{
    pict.SizeMode = PictureBoxSizeMode.AutoSize;
}

private void llblCenterImage_LinkClicked(object sender, LinkLabelLinkClickedEventArgs e)
{
    pict.SizeMode = PictureBoxSizeMode.CenterImage;
}

private void llblZoom_LinkClicked(object sender, LinkLabelLinkClickedEventArgs e)
{
    pict.SizeMode = PictureBoxSizeMode.Zoom;
}

Normal: Sets the image as it is and the picture box control is not resized.
StretchImage: PictureBox control is not resized. But, image size is adjusted to fit the full picturebox window.
Autosize: Image size is fixed and control is resized to hold entire image
CenterImage:  Both Image size and Picture box size is not changed. But the image on its original size is move to align the center of the image with the picturebox center.
Zoom: Fits the image to the full picture box control. But, unlike the stretch, the aspect ratio (Height:Width) is maintained.

Now Run the application and check these properties by clicking the LinkLabel buttons.

2) Provide the button click handler for the LoadLocal button. We are going to load the image from the local system. Copy the Image Winter.jpg from the sample application to the same relative location. If you chose to store it in a different path then you should change the relative path or specify the full path to the image. Below is the code that loads the image to picture box from the local machine.

//Image_002: Load the Image from the Local Path
private void btnLoadLocal_Click(object sender, EventArgs e)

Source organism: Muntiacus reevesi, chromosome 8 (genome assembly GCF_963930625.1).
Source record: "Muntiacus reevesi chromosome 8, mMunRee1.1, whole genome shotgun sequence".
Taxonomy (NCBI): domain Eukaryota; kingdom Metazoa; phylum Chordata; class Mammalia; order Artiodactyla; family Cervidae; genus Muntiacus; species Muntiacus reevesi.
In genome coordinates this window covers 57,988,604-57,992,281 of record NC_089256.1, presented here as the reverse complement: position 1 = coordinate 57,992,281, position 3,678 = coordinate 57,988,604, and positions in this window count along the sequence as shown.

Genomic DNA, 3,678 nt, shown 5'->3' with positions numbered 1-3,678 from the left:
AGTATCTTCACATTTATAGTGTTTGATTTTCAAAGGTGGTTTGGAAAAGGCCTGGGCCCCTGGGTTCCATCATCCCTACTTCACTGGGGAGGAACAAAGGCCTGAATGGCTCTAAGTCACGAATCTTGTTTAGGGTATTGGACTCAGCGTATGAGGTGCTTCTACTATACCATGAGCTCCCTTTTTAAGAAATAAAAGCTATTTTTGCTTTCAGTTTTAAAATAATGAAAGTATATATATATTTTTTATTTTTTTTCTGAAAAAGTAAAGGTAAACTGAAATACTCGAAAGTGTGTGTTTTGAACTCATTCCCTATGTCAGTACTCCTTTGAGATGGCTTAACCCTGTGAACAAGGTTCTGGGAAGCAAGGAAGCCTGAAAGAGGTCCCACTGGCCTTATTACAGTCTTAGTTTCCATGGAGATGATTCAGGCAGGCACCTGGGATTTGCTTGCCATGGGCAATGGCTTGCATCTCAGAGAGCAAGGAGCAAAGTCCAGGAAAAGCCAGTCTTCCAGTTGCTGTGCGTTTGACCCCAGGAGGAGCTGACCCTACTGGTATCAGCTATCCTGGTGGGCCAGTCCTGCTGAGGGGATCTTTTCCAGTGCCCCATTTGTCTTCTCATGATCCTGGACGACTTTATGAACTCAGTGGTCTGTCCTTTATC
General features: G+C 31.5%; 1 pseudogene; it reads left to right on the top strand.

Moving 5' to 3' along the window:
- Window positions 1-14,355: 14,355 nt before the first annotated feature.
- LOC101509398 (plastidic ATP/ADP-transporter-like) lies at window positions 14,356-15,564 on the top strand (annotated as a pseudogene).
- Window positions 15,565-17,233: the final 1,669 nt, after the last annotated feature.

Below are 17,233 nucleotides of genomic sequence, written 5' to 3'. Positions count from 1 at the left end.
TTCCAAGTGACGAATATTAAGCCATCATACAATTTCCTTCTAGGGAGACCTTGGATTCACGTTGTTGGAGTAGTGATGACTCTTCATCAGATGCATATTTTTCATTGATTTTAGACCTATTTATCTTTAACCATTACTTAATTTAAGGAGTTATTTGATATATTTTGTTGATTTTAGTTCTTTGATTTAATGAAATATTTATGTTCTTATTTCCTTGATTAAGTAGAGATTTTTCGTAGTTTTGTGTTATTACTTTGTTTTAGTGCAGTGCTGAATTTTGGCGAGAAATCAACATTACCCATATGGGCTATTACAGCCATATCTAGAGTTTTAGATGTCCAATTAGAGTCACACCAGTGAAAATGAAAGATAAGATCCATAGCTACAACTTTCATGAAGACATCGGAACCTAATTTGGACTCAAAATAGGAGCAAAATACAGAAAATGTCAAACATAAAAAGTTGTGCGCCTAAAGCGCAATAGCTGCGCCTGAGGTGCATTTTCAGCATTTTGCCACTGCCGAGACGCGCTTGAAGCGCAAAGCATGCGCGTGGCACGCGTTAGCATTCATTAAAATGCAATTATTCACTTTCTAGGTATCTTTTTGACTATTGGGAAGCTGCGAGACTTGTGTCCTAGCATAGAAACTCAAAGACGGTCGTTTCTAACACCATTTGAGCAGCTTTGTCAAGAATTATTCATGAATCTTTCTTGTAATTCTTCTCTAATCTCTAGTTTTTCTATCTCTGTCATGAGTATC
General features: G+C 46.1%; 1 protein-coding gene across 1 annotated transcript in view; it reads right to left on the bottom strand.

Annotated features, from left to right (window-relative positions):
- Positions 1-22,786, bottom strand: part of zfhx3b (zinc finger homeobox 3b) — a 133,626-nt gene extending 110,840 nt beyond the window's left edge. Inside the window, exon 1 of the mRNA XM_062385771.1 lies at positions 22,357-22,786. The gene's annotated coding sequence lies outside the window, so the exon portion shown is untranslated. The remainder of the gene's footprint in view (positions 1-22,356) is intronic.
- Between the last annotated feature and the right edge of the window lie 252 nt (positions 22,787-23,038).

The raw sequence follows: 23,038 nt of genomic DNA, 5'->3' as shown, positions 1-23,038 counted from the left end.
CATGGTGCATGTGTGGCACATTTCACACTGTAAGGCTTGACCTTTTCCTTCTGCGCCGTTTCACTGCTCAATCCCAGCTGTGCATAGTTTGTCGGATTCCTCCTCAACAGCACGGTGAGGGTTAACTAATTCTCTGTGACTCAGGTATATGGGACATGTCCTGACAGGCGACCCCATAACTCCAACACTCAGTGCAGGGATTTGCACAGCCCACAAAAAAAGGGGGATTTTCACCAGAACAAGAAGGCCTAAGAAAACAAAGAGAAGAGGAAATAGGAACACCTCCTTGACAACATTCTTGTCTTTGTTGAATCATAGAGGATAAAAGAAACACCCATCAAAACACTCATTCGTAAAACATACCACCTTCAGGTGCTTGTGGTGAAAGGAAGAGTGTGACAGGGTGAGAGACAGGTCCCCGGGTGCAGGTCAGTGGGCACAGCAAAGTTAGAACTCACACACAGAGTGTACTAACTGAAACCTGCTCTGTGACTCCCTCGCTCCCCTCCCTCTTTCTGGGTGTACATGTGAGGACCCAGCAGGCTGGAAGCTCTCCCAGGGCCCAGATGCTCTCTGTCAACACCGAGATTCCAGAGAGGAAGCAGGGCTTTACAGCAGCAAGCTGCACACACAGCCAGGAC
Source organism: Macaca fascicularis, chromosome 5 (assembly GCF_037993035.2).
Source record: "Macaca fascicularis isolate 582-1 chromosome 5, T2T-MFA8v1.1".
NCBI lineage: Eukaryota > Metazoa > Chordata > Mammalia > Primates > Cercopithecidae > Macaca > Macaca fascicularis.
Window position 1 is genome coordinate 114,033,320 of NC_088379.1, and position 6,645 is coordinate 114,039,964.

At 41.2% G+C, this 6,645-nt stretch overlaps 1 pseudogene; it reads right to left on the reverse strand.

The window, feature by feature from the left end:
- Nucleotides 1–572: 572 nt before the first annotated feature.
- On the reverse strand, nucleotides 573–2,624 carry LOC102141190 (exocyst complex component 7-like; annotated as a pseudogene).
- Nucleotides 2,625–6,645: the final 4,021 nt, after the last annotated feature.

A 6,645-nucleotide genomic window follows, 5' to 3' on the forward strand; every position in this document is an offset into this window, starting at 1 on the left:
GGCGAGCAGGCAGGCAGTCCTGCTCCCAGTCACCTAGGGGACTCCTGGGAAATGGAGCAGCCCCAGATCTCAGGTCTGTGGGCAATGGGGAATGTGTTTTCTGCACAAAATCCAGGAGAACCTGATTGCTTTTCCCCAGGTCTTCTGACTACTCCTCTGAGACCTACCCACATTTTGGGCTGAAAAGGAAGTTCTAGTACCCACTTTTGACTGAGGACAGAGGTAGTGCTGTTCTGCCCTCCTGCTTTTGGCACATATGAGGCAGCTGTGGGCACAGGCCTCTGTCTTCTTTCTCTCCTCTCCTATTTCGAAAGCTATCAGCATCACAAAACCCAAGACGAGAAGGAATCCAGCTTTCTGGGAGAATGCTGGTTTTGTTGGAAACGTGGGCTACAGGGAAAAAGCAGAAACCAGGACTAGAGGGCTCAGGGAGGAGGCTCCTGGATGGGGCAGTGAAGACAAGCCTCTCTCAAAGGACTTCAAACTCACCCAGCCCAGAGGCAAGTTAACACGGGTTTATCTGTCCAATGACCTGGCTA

{
    if (radNormal.Checked == true)
        pict.Load("../../Winter.jpg");
    else
    {
        pict.WaitOnLoad = true;
        pict.LoadAsync("../../Winter.jpg");
    }
}

Note that the relative path ../../ means, move two directories above to locate the jpg from the path in which the application runs. This is known of relative path. That is; relative path to the path in which application is running. The below screen shot shows the new image loaded at the runtime from the local path.



3) Now provide the handler for the Load From Internet button. This handler will load the image from some Internet site. Setting the waitonload property to false, makes the loading process asynchronous so that your form can still receive the user input and responds to that event. Below is the code that loads the image from the Internet location:

//Image_003: Load the Image from the Internet
private void btnLoadInternet_Click(object sender, EventArgs e)
{
    try
    {
        if (radNormal.Checked == true)
            pict.Load("http://www.stanford.edu/~jbaugh/saw/studentphoto/Scenery/CampsBaySunset.JPG");
        else
        {
            pict.WaitOnLoad = false;
            pict.LoadAsync("http://www.stanford.edu/~jbaugh/saw/studentphoto/Scenery/CampsBaySunset.JPG");
        }
    }
    catch
    {
        MessageBox.Show("Check that Internet Connection is available");
    }
}

Note that we just provided the web URL to the image. Based on the option button we decided how we want to load the image.

4) Now provide the handler for the "LoadProgressChanged" event of the Picture box control. Unlike load method, the LoadAsync will raise the LoadProgressChanged event when some amount of image bits are download from the http path. Inside the handler we will use the event argument to decide how much of image is loaded. And the progress bar value is set with the percentage of completion retrieved from the event argument. Also the label control shows the number of percentage.

//Progress_001: Increment the value of the progress bar to show the image
//Load progress
private void pict_LoadProgressChanged(object sender, ProgressChangedEventArgs e)
{
    progLoadStatus.Value = e.ProgressPercentage;
    lblProgress.Text = e.ProgressPercentage.ToString() + "%";
}

The below picture shows Load from Internet button handler in the middle of the progress [Async option button selected]:



Below picture shows control when the Load process is fully completed:



Note: The attached application is created in Visual Studio 2005. If you have latest version say Yes to the conversion dialog. 

Source Code : Download